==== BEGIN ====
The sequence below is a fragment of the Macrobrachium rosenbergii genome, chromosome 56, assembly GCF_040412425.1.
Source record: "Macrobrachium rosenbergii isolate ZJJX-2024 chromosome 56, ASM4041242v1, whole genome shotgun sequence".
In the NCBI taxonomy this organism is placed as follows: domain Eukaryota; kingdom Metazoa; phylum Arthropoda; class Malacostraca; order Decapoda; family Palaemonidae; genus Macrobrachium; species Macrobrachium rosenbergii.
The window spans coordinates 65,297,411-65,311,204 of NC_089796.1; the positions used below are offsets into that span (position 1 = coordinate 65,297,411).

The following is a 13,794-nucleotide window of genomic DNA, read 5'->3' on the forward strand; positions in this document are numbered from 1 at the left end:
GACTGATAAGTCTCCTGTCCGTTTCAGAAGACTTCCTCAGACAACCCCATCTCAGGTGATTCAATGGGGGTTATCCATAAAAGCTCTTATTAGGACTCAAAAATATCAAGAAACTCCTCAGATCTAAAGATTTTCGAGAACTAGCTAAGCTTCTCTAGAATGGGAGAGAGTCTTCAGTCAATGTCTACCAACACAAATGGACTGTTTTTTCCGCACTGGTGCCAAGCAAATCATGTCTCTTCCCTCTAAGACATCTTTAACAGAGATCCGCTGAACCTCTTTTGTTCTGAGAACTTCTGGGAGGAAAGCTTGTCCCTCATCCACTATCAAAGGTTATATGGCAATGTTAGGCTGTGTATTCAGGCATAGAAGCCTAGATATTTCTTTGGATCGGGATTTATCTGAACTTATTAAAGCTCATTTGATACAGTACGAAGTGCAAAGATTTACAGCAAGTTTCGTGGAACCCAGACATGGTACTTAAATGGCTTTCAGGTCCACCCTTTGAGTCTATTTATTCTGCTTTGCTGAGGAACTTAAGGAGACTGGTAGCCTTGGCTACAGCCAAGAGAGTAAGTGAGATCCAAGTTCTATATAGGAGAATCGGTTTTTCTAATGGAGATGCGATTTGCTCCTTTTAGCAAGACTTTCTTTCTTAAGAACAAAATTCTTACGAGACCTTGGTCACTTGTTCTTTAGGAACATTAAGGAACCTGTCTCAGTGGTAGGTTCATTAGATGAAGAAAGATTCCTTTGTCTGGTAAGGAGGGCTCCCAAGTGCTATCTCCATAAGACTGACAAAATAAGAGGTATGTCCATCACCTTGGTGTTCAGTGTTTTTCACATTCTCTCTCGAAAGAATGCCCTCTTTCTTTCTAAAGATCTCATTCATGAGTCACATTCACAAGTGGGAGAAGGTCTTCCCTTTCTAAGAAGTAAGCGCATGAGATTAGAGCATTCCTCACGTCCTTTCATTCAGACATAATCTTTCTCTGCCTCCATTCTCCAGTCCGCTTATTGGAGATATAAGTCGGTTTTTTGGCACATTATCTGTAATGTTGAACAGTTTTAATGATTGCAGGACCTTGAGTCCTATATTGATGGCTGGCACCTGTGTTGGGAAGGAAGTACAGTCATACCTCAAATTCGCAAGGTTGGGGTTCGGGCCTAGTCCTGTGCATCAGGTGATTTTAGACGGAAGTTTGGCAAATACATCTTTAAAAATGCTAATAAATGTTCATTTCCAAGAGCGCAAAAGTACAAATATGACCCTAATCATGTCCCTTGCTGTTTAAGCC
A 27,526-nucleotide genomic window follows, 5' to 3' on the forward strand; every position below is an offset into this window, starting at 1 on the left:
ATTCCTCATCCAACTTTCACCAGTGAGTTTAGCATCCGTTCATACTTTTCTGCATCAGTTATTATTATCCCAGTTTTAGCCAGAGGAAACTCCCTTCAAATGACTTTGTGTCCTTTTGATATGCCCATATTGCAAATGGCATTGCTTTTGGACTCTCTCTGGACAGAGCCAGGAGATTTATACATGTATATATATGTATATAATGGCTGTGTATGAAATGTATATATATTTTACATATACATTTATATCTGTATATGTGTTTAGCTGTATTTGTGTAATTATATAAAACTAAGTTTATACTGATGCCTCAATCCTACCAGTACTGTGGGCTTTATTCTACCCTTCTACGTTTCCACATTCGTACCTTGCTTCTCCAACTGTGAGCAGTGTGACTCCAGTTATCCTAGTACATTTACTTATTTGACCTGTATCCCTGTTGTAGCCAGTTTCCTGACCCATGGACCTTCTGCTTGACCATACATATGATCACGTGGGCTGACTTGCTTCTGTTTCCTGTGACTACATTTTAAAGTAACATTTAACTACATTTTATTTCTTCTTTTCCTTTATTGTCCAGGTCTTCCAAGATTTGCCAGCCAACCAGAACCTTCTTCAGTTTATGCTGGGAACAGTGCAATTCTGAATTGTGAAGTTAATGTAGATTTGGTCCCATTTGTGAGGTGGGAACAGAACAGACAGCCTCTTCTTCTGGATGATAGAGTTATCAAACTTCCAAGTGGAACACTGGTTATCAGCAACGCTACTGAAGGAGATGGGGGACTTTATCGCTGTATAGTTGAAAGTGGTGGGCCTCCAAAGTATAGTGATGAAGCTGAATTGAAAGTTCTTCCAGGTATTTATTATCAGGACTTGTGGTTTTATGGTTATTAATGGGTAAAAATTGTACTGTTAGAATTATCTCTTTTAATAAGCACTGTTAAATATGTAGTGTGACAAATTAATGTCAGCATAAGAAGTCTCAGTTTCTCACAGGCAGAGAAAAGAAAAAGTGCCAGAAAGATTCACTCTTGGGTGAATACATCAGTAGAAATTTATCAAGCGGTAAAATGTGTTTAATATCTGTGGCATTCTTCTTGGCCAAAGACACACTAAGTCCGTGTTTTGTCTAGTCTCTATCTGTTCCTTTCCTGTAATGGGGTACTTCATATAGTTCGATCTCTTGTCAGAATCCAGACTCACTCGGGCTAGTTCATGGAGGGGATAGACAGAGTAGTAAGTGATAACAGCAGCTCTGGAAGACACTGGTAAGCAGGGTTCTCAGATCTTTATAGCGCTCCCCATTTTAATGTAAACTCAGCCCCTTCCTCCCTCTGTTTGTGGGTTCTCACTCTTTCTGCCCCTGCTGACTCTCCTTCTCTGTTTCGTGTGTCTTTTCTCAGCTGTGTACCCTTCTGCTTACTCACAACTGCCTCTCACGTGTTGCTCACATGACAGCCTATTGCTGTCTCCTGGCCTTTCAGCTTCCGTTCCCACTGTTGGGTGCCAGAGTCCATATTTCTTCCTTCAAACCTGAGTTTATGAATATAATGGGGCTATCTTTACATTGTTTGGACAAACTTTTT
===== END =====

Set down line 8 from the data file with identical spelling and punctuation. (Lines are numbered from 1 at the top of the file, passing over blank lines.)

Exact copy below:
ATTCCTCATCCAACTTTCACCAGTGAGTTTAGCATCCGTTCATACTTTTCTGCATCAGTTATTATTATCCCAGTTTTAGCCAGAGGAAACTCCCTTCAAATGACTTTGTGTCCTTTTGATATGCCCATATTGCAAATGGCATTGCTTTTGGACTCTCTCTGGACAGAGCCAGGAGATTTATACATGTATATATATGTATATAATGGCTGTGTATGAAATGTATATATATTTTACATATACATTTATATCTGTATATGTGTTTAGCTGTATTTGTGTAATTATATAAAACTAAGTTTATACTGATGCCTCAATCCTACCAGTACTGTGGGCTTTATTCTACCCTTCTACGTTTCCACATTCGTACCTTGCTTCTCCAACTGTGAGCAGTGTGACTCCAGTTATCCTAGTACATTTACTTATTTGACCTGTATCCCTGTTGTAGCCAGTTTCCTGACCCATGGACCTTCTGCTTGACCATACATATGATCACGTGGGCTGACTTGCTTCTGTTTCCTGTGACTACATTTTAAAGTAACATTTAACTACATTTTATTTCTTCTTTTCCTTTATTGTCCAGGTCTTCCAAGATTTGCCAGCCAACCAGAACCTTCTTCAGTTTATGCTGGGAACAGTGCAATTCTGAATTGTGAAGTTAATGTAGATTTGGTCCCATTTGTGAGGTGGGAACAGAACAGACAGCCTCTTCTTCTGGATGATAGAGTTATCAAACTTCCAAGTGGAACACTGGTTATCAGCAACGCTACTGAAGGAGATGGGGGACTTTATCGCTGTATAGTTGAAAGTGGTGGGCCTCCAAAGTATAGTGATGAAGCTGAATTGAAAGTTCTTCCAGGTATTTATTATCAGGACTTGTGGTTTTATGGTTATTAATGGGTAAAAATTGTACTGTTAGAATTATCTCTTTTAATAAGCACTGTTAAATATGTAGTGTGACAAATTAATGTCAGCATAAGAAGTCTCAGTTTCTCACAGGCAGAGAAAAGAAAAAGTGCCAGAAAGATTCACTCTTGGGTGAATACATCAGTAGAAATTTATCAAGCGGTAAAATGTGTTTAATATCTGTGGCATTCTTCTTGGCCAAAGACACACTAAGTCCGTGTTTTGTCTAGTCTCTATCTGTTCCTTTCCTGTAATGGGGTACTTCATATAGTTCGATCTCTTGTCAGAATCCAGACTCACTCGGGCTAGTTCATGGAGGGGATAGACAGAGTAGTAAGTGATAACAGCAGCTCTGGAAGACACTGGTAAGCAGGGTTCTCAGATCTTTATAGCGCTCCCCATTTTAATGTAAACTCAGCCCCTTCCTCCCTCTGTTTGTGGGTTCTCACTCTTTCTGCCCCTGCTGACTCTCCTTCTCTGTTTCGTGTGTCTTTTCTCAGCTGTGTACCCTTCTGCTTACTCACAACTGCCTCTCACGTGTTGCTCACATGACAGCCTATTGCTGTCTCCTGGCCTTTCAGCTTCCGTTCCCACTGTTGGGTGCCAGAGTCCATATTTCTTCCTTCAAACCTGAGTTTATGAATATAATGGGGCTATCTTTACATTGTTTGGACAAACTTTTT